Crown JewelsIf you had one job, and that job was to safeguard the Crown Jewels from the Nazis, where (and how) would you hide the priceless gems?

The first priority was to transfer the precious stones from London to a safer location, and Windsor Castle got the nod.

Even at the castle, the gems faced several threats. A bomb could blast them to smithereens, necessitating their placement in a particularly secure part of the castle.

In addition, the Wehrmacht could successfully invade Britain (the German Operation Sealion was designed to do just that), in which case Nazi search parties would have looked specifically for them. 

The task of safeguarding the treasures, which included historical documents and works of art by Leonardo da Vinci and Holbein, fell to the King’s librarian, Sir Owen Morshead. His orders came directly from King George VI.

biscuit tin -temporary home of the Crown jewels.At Windsor Castle, about 30 miles from central London, an  underground chamber bolstered by steel doors was erected to host the gems.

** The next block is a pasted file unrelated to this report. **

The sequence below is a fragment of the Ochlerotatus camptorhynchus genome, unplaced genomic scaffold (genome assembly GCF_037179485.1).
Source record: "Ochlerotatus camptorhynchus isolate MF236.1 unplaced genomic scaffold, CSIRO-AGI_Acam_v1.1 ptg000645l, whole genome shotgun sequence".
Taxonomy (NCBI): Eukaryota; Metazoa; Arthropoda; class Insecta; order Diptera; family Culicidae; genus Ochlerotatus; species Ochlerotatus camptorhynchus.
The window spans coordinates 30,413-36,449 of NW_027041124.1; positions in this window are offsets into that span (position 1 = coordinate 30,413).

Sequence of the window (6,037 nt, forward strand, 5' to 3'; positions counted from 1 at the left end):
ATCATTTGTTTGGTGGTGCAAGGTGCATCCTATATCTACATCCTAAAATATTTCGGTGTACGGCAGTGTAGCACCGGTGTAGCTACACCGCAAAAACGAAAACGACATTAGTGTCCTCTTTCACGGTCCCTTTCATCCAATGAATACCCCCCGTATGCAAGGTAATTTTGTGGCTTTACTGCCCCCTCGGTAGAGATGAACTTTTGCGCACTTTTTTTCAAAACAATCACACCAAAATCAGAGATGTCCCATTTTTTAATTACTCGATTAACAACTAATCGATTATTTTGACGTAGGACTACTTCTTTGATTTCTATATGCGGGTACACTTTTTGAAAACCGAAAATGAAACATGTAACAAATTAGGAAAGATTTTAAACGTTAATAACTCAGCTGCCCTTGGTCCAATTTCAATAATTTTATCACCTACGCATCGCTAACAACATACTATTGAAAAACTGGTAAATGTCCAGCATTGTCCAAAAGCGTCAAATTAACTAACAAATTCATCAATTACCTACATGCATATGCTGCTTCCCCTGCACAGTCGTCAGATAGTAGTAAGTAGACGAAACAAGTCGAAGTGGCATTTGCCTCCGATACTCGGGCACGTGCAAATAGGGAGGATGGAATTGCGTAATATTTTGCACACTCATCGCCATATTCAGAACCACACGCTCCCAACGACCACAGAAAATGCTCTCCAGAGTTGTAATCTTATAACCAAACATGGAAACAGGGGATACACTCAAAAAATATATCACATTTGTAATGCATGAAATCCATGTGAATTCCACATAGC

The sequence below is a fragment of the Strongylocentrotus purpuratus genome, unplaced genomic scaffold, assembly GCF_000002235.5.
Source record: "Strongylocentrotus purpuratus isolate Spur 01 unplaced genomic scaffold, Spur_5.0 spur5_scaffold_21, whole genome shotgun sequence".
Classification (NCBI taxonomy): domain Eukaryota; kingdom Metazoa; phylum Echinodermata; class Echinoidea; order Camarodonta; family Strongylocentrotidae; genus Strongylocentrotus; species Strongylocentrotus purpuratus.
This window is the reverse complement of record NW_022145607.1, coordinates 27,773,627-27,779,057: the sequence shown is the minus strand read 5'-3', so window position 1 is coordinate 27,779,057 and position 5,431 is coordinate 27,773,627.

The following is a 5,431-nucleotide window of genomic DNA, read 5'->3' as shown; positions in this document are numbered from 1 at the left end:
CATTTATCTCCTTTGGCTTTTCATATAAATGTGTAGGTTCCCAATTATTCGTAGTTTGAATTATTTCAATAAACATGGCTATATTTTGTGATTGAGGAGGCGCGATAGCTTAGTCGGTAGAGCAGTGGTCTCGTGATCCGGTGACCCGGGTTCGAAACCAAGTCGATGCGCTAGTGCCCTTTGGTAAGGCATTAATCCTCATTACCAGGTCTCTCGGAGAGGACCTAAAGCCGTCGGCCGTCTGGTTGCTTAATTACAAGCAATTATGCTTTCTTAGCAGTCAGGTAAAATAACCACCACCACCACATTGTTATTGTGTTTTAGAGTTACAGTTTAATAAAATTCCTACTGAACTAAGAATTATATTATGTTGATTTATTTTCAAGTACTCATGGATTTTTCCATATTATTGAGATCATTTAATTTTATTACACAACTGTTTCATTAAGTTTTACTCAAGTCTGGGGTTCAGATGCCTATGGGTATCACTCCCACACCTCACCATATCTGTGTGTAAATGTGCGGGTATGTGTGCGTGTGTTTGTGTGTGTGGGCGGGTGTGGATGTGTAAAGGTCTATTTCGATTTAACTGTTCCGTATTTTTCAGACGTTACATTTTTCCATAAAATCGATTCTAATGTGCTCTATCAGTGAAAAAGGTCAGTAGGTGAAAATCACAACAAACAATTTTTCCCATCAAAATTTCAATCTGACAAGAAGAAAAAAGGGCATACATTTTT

The royal crowns had been shipped from the Tower in ordinary hat boxes. At Windsor, Morshead plucked the stones out of the crowns and stored them in a glass jar which he then inserted into an ordinary biscuit tin. The tin would not draw attention to itself, and it could easily be moved in an emergency.

Morshead also inserted a note “signed by the King to say that it had been done at his personal direction, and that it was at his wish that nobody had been told” (Shenton, p.193).

After the war, the gems were reinserted into the crown and returned to the Tower of London.

Tower of London

Tower of London


Caroline Shenton, National Treasures: Saving the Nation’s Art in World War II (2021)

Leave a Reply

Your email address will not be published. Required fields are marked *

This site uses Akismet to reduce spam. Learn how your comment data is processed.